Once upon a time, shopping in Lower Manhattan was almost synonymous with the always-packed bargain hunters’ mecca of Century 21.
But, like almost everything Downtown, the retail landscape is changing fast.
With new construction from the Financial District to the South Street Seaport, not to mention the new World Trade Center complex, Lower Manhattan is poised for a massive retail transformation.
Hundreds of thousands of square feet of shopping space is available for lease, and the upcoming International Council of Shopping Centers conference in New York is expected to bring with it a spate of lease announcements.
Speaking at a REBNY event last month, Robert Futterman, of RKF associates, said Westfield, the shopping center operator in charge of the 350,000 s/f of retail and dining space in the World Trade Center complex, has more than 20 deals out that they are yet to announce.
“Imagine the nicest airport shopping experience you’ve ever had in your life,” he said. “They’re going to hit it out of the park.”
The Westfield space will benefit from the traffic of office workers in the World Trade Center and neighboring buildings, local residents, as well as the visitors to the national September 11 Memorial. But the new wave of retail availability downtown is remarkable not only for its size, but its diversity. On the Hudson River side of the neighborhood, Brookfield Office Properties has invested $250 million renovating the retail and food court spaces at the base of Brookfield Place — formerly known as the World Financial Center.
“Our audience first and foremost is the downtown resident,” said Edward Hogan, Brookfield’s national director of retail leasing.
Overall, the Lower Manhattan residential population has grown from 23,000 in 2001 to approximately 60,000 today, according to Nicole La Russo, SVP of economic development and planning at the Downtown Alliance.
But downtown residents have tastes that differ from other well-heeled Manhattanites, according to Hogan.
“They’re younger, more cutting-edge than uptown, and they’re a completely underserved demographic,” he said.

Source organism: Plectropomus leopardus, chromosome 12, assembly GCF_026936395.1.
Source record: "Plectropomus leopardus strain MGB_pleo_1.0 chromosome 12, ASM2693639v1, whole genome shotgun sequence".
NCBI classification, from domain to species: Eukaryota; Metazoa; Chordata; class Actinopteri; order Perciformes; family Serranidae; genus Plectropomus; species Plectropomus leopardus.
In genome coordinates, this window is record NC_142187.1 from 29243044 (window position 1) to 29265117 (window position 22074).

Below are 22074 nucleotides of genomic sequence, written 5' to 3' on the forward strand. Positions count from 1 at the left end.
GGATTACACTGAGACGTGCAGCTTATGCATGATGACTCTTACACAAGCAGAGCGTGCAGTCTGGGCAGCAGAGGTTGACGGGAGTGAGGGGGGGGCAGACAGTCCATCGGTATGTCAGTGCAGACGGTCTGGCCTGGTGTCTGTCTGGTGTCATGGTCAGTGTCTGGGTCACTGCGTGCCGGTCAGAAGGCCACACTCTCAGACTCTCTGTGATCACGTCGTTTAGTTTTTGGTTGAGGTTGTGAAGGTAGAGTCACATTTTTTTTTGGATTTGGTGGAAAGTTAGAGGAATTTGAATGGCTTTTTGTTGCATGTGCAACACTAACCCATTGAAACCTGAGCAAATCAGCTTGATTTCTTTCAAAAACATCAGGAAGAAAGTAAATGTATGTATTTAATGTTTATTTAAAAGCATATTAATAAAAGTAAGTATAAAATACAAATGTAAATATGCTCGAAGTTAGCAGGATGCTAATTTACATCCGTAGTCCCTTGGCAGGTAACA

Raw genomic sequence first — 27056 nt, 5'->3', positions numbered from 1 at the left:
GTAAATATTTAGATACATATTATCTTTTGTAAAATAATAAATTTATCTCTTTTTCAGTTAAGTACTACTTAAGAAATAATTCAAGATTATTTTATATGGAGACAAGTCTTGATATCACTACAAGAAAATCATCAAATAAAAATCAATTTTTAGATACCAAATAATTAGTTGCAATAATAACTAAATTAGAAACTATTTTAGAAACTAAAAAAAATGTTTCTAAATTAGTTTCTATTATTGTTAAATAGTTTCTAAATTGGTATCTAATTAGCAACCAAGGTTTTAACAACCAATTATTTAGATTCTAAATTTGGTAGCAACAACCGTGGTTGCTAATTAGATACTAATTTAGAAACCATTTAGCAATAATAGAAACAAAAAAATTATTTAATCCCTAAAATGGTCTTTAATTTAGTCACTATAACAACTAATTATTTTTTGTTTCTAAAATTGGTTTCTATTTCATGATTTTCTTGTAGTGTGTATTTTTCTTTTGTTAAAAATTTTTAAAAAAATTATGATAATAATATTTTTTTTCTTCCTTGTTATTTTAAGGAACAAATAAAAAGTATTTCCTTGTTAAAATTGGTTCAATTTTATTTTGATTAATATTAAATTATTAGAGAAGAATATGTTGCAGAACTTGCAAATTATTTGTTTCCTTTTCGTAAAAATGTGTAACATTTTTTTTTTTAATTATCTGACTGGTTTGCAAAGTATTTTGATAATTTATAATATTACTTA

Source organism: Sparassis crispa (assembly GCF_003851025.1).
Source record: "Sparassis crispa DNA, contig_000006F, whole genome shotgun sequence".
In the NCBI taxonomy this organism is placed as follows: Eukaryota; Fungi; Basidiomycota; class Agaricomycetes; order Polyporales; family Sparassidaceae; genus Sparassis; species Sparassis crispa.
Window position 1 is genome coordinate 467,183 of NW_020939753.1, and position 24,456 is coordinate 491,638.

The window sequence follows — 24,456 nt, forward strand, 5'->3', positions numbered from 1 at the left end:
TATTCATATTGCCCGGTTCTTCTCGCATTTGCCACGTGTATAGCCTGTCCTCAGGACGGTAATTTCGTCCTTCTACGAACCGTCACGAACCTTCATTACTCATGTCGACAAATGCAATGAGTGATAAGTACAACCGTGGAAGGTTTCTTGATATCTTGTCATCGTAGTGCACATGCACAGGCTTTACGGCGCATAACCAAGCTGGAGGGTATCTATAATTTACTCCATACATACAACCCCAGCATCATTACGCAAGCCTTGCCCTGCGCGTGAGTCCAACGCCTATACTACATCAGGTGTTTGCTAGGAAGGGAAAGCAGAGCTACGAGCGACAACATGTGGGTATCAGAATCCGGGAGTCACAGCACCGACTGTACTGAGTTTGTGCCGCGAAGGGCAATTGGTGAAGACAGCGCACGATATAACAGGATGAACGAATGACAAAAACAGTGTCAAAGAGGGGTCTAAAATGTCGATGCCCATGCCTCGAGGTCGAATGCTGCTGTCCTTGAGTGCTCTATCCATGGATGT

So far, the Brookfield Place tenant roster includes fashion retailers Salvatore Ferragamo, Calypso St. Barth, Hermes, and Ermenegildo Zegna as well as Burberry and Michael Kors.
And while Westfield’s World Trade Center project might be a very nice shopping center, at Brookfield Place the goal has been to make everyone forget they’re in a center at all.
“The brands that we have signed do not like malls, so we’ve had to completely physically change our look and feel to attract them,” Hogan said. As part of the renovation, the retail brands will have frontage on the street outside the building. “We’ve turned the inward facing mall out, so that it’s an urban experience.”
The Brookfield dining terrace will favor high-quality, fast casual food over the usual food court fare.
For one vendor, Mighty Quinn’s Barbeque, Brookfield Place will be only their second location. “They don’t have the credit that a large chain would have, but they have a business model that has been successful on the Lower East Side and we were able to do a deal,” Hogan said.
That kind of flexibility is also open to potential fashion tenants as well.
“The last thing that we want to do is create something that people have seen before, or something that can be copied,” Hogan said.
Street level retail is also taking on new life amid all this activity. Darrell Rubens of Winick Realty, who recently signed a new restaurant lease at 4 New York Plaza, is excited about what the retail boom will mean for eating Downtown.
“This is going to add a lot of restaurants that are really needed in lower Manhattan, all the fine dining, opportunities that aren’t really there now,” he said.
Meanwhile, on the other side of the island, Futterman’s RKF is leasing the Howard Hughes Corporation’s redesigned Pier 17 mall in the South Street Seaport, which he said could become a destination for restaurants, movie theaters and entertainment. The mall, scheduled to open in 2015, will also offer some rare large footprint spaces in Lower Manhattan.
Some estimates put the total new retail Downtown at more than one million s/f. But is it enough?
“I don’t think there’s any question from our perspective that there’s more demand than there is space,” Futterman said.
Downtown has been underserved by retail for years, said the Downtown Alliance’s La Russo, who thinks the time is ripe for that to change.
“All the things we’ve been talking about for so many years are happening now… I think retailers will find they can’t afford to not be in this market,” she said. “It’s such a huge opportunity and there’s such a hunger.”